Nevertheless the result of this agitation was that the Indian community learnt to recognize more or less the necessity for keeping their houses and environments clean. I gained the esteem of the authorities. They saw that, though I had made it my business to ventilate grievances and press for rights, I was no less keen and insistent upon self-purification.



There was one thing, however, which still remained to be done, namely, the awakening in the Indian settler of a sense of duty to the motherland. India was poor, the Indian settler went to South Africa in search of wealth, and he was bound to contribute part of his earnings for the benefit of his countrymen in the hour of their adversity. This the settler did during the terrible famines of 1897 and 1899. They contributed handsomely for famine relief, and more so in 1899 than in 1897. We had appealed to Englishmen also for funds, and they had responded well. Even the indentured Indians gave their share to the contribution, and the system inaugurated at the time of these famines has been continued ever since, and we know that Indians in South Africa never fail to send handsome contributions to India in times of national calamity.



Thus service of the Indians in South Africa ever revealed to me new implications of truth at every stage. Truth is like a vast tree, which yields more and more fruit, the more you nurture it. The deeper the search in the mine of truth the richer the discovery of the gems buried there, in the shape of openings for an ever greater variety of service.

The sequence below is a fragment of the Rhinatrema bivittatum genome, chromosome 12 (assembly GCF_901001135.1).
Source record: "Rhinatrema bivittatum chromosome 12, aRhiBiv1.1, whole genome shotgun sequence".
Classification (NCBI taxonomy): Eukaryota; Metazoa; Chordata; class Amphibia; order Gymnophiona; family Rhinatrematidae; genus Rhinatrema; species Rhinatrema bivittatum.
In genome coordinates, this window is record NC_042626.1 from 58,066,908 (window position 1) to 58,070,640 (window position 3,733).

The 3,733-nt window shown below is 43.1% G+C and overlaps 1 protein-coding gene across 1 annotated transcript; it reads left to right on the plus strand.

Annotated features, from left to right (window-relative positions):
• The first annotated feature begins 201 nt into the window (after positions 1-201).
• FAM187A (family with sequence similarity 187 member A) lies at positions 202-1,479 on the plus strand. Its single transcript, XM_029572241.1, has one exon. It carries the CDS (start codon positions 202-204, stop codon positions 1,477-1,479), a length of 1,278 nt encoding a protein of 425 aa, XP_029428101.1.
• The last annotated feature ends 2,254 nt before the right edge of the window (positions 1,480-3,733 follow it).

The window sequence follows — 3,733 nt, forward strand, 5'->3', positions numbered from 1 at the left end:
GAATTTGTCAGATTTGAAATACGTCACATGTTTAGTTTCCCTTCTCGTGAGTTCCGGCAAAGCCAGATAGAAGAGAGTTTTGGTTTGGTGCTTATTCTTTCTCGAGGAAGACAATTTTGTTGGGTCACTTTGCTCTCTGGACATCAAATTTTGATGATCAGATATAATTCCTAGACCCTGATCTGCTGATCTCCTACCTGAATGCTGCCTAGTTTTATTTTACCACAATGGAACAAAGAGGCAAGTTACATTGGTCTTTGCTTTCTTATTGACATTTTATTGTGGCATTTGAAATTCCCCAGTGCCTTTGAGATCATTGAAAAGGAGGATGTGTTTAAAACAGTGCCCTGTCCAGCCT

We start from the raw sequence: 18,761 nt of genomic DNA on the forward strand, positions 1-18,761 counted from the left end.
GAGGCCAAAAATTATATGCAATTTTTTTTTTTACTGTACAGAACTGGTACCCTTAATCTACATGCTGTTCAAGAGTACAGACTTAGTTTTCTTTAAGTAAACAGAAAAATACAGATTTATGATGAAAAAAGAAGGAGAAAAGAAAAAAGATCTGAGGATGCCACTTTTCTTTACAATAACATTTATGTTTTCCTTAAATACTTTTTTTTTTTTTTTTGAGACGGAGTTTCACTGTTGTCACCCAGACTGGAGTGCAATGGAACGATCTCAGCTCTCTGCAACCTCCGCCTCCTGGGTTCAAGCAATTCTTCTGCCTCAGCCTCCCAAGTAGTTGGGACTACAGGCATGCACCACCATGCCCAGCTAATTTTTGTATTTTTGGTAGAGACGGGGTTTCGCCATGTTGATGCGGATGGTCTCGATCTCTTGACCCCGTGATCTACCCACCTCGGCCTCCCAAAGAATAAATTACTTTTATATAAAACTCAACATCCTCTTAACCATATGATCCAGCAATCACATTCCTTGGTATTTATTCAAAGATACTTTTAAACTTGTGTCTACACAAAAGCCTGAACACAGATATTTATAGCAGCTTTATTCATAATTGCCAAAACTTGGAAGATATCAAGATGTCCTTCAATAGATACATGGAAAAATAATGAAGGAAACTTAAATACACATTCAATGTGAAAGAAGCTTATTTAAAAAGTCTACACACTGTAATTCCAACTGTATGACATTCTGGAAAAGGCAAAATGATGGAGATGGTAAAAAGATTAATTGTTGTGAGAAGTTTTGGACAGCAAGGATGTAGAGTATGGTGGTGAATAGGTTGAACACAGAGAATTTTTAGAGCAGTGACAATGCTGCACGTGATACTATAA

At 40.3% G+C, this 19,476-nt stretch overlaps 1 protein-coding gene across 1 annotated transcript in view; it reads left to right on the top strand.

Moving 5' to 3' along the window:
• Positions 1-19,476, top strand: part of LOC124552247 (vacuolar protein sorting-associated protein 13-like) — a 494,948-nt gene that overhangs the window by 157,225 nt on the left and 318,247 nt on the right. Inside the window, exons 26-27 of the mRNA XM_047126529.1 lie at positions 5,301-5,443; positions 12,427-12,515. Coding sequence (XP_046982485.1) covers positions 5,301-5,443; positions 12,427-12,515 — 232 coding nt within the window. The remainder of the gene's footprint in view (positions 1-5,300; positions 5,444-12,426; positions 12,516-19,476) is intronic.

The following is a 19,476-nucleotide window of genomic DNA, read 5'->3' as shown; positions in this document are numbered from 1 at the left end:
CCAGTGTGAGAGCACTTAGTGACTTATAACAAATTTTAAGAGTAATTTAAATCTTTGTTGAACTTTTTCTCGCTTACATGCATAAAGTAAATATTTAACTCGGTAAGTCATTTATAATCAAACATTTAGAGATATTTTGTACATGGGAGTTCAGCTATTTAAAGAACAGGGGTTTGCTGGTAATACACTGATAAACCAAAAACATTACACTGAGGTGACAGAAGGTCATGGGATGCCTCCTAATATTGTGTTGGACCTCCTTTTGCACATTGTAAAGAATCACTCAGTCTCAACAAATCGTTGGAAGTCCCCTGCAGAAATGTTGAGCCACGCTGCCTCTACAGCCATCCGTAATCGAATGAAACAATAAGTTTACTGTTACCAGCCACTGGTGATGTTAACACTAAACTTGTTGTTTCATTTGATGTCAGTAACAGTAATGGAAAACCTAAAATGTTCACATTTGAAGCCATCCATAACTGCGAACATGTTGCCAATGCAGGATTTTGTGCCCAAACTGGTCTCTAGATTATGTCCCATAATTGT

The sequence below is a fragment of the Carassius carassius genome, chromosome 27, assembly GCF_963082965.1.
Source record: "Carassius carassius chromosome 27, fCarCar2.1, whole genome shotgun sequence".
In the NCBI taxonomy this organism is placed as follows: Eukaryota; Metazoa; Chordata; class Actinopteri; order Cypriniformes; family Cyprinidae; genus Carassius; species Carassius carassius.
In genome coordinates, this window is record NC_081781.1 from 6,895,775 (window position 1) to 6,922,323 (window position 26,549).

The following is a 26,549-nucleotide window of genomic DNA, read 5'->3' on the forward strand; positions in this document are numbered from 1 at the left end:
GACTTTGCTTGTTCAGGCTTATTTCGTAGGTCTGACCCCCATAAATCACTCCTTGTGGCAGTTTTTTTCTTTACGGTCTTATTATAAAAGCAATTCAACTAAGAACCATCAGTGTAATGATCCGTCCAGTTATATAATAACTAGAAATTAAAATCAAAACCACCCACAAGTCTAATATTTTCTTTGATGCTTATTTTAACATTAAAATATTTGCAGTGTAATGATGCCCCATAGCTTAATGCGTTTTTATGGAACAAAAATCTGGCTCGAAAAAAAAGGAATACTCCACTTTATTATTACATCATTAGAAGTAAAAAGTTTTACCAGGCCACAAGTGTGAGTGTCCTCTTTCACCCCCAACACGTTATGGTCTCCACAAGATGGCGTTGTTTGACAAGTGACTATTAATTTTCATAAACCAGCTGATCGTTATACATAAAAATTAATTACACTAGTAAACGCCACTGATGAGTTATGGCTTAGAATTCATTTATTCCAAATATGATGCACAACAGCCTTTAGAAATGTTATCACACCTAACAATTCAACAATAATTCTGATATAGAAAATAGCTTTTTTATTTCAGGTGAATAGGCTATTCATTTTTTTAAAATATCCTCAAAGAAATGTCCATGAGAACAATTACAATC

Next :41.( 66.114 ) RETURN TO INDIA


Continues...

Post a Comment

Popular posts from this blog

LORD SRI RAMA THE APOTHEOSIS OF HUMAN PERFECTION-2.

LORD SRI RAMA THE APOTHEOSIS OF HUMAN PERFECTION-2.
22/02/2018
2.
The whole of the Ramayana is an Epic of humanity. Humanity does not mean mankind but that which particularly characterises human nature.

It is in this sense, Sri Rama is oftentimes called the paragon of humanity, an example of the perfection of human nature.

This perfection of human nature is not inclusive of the foibles of man in his lower endowments.

In the majestic words of Valmiki with which the Epic commences, we are given a description of what this perfection of humanity is, as an answer given by sage Narada to a question put by sage Valmiki as to who is the ideal of human nature.